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4.3 out of 5 stars
If You Meet Buddha on the Road, Kill Him
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11 of 11 people found the following review helpful
on 26 May 2011
The book is exactly as described in the pracy, however one feature was omitted. This book is distincly american in flavour, the chatty easy going style is a little hard to take for an english reader like myself, however it is well worth perseverance. The authors' own struggle with search for meaning and self-doubt let you know that he understands from a personal level. The fact that he takes the 'Guru/Teacher/God' status from therapists (although he himself is a therapist) is both humble and elucidating. Most recommended.
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61 of 64 people found the following review helpful
VINE VOICEon 2 July 2006
I work as a speechwriter and I love this type of book because it's full of quotable stuff.

Lines like, 'You are free to do whatever you like. You need only face the consequences.'

or, 'You can't make anyone love you. You just have to reveal who your are and take your chances.'

He illustrates his theories using some of the Great Classics of Western Literature - Chaucer's Wife of Bath, Kafka's The Castle, John Bunyan's Pilgrim's Progress and Shakespeare's Macbeth.

The thrust of the book is 'The secret is that there is no secret'. We must all face our problems, there are no real gurus with all the answers. Life is complex, difficult, unpredictable, confusing - fun sometimes - harrowing and depressing at others. We have to find temporary solutions in ourselves. Stories, maxims and metaphors help us do this. It all ends with Kopp's Laundry List - a number of short phrases which sum up his theses. A super book.
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4 of 4 people found the following review helpful
on 15 November 2011
Excuse the capitalisation but I feel totally justified in the use of having enjoyed this book as much as I did.

The book was recommended by the presenter of a podcast I listen to and as a curious individual who always looks for ways to expand and improve my mind I ordered it immediately.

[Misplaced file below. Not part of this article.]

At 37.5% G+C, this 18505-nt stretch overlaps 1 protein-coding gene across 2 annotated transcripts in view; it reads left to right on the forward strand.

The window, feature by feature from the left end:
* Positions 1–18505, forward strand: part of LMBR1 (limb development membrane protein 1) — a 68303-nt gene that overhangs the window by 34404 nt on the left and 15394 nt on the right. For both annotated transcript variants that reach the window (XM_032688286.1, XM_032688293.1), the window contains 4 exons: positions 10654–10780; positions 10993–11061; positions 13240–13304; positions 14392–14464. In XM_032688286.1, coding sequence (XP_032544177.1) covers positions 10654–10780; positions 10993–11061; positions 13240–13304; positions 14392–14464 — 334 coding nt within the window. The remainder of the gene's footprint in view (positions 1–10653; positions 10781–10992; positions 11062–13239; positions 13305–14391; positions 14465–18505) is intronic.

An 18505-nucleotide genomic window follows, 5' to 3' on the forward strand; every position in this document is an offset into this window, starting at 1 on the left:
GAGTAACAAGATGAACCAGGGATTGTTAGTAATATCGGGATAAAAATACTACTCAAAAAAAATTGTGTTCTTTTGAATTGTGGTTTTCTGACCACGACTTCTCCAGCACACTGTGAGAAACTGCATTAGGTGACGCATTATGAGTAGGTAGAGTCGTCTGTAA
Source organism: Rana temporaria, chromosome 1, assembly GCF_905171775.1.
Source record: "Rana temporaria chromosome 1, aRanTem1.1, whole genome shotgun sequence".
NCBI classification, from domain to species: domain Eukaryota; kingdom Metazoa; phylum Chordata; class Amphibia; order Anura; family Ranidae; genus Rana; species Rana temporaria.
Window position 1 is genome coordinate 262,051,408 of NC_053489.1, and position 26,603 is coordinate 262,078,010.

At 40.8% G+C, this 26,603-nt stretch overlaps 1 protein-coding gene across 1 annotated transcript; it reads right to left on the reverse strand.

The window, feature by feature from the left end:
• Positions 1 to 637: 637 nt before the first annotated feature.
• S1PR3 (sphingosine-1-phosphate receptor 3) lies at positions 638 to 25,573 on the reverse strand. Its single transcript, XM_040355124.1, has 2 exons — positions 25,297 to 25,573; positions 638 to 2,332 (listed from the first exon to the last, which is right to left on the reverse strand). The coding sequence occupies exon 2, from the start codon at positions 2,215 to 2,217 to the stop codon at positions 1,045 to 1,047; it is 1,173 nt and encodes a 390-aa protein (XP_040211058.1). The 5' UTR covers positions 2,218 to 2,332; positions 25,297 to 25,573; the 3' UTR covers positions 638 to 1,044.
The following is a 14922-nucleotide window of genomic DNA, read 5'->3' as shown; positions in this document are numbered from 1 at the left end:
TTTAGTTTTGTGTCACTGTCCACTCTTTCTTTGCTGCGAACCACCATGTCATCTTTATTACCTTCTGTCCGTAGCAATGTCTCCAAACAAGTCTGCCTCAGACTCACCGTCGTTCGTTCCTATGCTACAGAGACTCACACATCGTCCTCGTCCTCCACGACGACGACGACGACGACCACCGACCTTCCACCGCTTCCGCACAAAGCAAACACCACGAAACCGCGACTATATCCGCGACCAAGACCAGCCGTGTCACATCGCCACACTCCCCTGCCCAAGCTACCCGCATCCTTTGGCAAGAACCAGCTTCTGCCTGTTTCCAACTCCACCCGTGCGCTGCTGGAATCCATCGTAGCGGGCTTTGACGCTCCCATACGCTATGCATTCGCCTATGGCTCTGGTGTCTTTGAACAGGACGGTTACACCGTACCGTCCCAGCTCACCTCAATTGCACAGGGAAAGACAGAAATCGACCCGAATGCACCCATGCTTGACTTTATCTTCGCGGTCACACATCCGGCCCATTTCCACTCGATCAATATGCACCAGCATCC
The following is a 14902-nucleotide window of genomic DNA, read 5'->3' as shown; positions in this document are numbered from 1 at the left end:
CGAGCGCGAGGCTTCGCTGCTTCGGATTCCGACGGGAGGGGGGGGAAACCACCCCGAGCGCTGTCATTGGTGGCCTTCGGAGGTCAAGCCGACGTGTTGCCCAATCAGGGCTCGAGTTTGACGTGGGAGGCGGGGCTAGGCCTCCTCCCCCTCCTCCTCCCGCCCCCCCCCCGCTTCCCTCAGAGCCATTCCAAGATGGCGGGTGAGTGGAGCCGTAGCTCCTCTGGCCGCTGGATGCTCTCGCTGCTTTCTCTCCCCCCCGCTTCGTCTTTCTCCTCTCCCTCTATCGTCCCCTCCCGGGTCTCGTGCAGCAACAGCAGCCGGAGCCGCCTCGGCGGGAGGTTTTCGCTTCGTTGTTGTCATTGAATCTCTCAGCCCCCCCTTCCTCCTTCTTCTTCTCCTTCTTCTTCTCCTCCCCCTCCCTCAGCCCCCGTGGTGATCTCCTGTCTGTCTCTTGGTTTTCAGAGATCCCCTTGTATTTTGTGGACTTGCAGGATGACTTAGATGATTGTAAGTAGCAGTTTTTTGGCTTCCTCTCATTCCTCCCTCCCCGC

There is not one thing I can criticise this book, I would describe it as an anti-selfhelp-selfhelp book. None of the outrageous unsubstantiated claims made by many books in the "selfhelp" section of many bookshops. Beware such books and beware the gurus who try to sell you self improvement that will "give you all you need to change your life for good".

Sheldon wrote this in the early 1970s and it appears that he had the foresight to see what an industry would be created from optimising people's potential, the nonsense "you only use 10% of your brain" sellers who base their writings on what is a myth. Ask any neuroscientist.

Buy this book, enjoy the fantastic use of language, enjoy the reality of how to improve yourself and your life. From the teachings of the toaist monks to discussions of psychoanalysis this book provides a history of and a future for selfhelp.

Your mind is yours, YOU are in the driving seat. Read this book, take control and enjoy the journey.
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49 of 54 people found the following review helpful
on 19 October 1998
The subtitle, "The Pilgramage of Psychotherapy Patients," belies the essence of this highly literate hymn to authenticity and self-governance: each of us must look within to find our own answers. Drawing from the Bible, the I Ching, Siddhartha, Jung and too many others to name, the author urges that living fully requires us to let go of concepts of fairness, perfection and control and embrace the uncertainty and ambiguity of our journey. A liberating, thought provoking paean to autonomy, self acceptance and personal growth. Life Changing!
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9 of 10 people found the following review helpful
on 27 April 2013